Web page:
SpaceX scores on NASA launch; ‘no cigar’ on rocket sea landing – USA TODAY
SpaceX successfully launched a Dragon cargo capsule into space early Saturday morning. The capsule is filled with supplies, headed for the International Space Station. The launch was crucial following the failed Antares rocket back in October.
A SpaceX rocket boosted a Dragon cargo spacecraft to a bull’s-eye orbit early Saturday, then hit a target in the Atlantic Ocean — too hard, unfortunately.
Unable to slow down enough during its 80-mile descent from space, the first stage of a Falcon 9 rocket slammed into a custom-built ship serving as a landing pad and broke into pieces.
“Close, but no cigar this time,” SpaceX CEO Elon Musk said on Twitter of the historic landing attempt. “Bodes well for the future tho.”
The highly anticipated landing experiment, aimed at advancing development of a reusable rocket, almost overshadowed SpaceX’s successful 4:47 a.m. launch of more than 5,000 pounds of food, supplies and experiments to the International Space Station, where the Dragon is due to arrive Monday morning.
The delivery is critical to maintaining normal operations for the station’s six-person crew because NASA’s other commercial cargo provider, Orbital Sciences, is recovering from a failed launch last October.
That means NASA will “lean on the Dragon vehicle to supply ISS here for the next little while” until Orbital is ready to fly again, ISS Program Manager Mike Suffredini said before the launch.
Lifting off on its second attempt, after SpaceX replaced a rocket part that scrubbed the first try Tuesday, the Falcon 9 streaked northeast from Cape Canaveral Air Force Station into predawn darkness.
Three minutes into the flight, the booster shut off its nine engines and fell away, setting the stage for several engine firings intended to place it on a 300-foot-long platform that SpaceX dubbed the “autonomous spaceport drone ship.”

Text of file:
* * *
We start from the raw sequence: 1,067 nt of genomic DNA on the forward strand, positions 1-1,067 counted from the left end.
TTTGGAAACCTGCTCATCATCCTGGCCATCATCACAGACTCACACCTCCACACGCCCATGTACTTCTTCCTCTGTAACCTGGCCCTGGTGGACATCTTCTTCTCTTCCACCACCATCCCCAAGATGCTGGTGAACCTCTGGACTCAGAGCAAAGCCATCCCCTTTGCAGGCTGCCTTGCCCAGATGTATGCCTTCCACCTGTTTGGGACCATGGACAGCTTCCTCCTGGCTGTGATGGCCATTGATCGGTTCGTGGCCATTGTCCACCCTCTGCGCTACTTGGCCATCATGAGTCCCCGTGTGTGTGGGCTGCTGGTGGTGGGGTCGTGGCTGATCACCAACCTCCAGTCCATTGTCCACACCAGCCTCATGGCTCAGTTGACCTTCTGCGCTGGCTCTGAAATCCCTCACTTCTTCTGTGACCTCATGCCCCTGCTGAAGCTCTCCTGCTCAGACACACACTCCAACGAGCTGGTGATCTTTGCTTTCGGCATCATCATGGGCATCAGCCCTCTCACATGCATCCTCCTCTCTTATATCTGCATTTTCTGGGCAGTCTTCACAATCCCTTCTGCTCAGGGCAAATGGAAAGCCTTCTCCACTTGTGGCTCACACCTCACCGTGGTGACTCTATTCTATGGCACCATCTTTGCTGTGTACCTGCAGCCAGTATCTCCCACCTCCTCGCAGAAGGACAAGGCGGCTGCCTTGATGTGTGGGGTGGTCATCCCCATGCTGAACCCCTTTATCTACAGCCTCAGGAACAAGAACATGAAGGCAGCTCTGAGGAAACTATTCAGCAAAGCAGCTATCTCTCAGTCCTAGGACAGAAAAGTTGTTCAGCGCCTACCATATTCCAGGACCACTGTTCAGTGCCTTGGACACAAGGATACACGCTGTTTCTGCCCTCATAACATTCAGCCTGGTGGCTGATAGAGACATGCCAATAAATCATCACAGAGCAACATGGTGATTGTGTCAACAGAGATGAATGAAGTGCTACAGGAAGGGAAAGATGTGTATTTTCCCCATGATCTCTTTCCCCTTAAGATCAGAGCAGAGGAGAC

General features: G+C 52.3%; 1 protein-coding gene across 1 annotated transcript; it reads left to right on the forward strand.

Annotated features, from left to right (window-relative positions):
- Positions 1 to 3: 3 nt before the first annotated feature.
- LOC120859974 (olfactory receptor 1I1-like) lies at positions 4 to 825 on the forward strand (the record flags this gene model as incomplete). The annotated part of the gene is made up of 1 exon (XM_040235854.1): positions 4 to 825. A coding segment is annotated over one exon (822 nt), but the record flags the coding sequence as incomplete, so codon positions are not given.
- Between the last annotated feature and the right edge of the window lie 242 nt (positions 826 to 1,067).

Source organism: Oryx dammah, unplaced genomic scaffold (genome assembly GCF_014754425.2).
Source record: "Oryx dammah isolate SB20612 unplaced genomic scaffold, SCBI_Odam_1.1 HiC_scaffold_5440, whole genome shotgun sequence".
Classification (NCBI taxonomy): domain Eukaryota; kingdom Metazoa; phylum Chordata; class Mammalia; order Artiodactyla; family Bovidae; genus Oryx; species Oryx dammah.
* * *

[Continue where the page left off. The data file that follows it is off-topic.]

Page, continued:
For the first time, the 14-story rocket stage was equipped with steerable fins to improve its control during the ride down from a peak speed of nearly a mile per second.
The company twice previously had guided boosters to soft landings in the water, where they promptly belly-flopped and were destroyed.
But a soft touchdown on the ship would have represented a huge breakthrough toward recovering and re-flying a rocket, something SpaceX is confident will lower launch costs and upend the industry.
Instead, about nine minutes after liftoff the booster hit the ship — in itself an impressive feat — but was flying too fast.
Musk said the ship was OK; some deck support equipment will need to be replaced.
Darkness and fog prevented SpaceX from capturing good video of the impact, but Musk joked that engineers would reconstruct the event from the data they managed to recover.
“Will piece it together from telemetry and … actual pieces,” he said.
A recovery crew was stationed more than 11 miles from the landing site.
If the ship repairs aren’t too extensive, SpaceX could try to land on it again as soon as its next mission, a satellite launch planned no earlier than Jan. 29.
All the landing drama was of little consequence to NASA, which just wanted its cargo sent to the ISS.
The resupply mission was SpaceX’s fifth of a dozen planned under a $1.6 billion NASA contract.
“We are delighted to kick off 2015 with our first commercial cargo launch of the year,” NASA Administrator Charlie Bolden said in a statement afterward.
The launch was the first this year from Cape Canaveral and the 14th by a Falcon 9 rocket.
Next up from the Cape is a planned Jan. 20 launch of a Navy communications satellite by a powerful United Launch Alliance Atlas V rocket.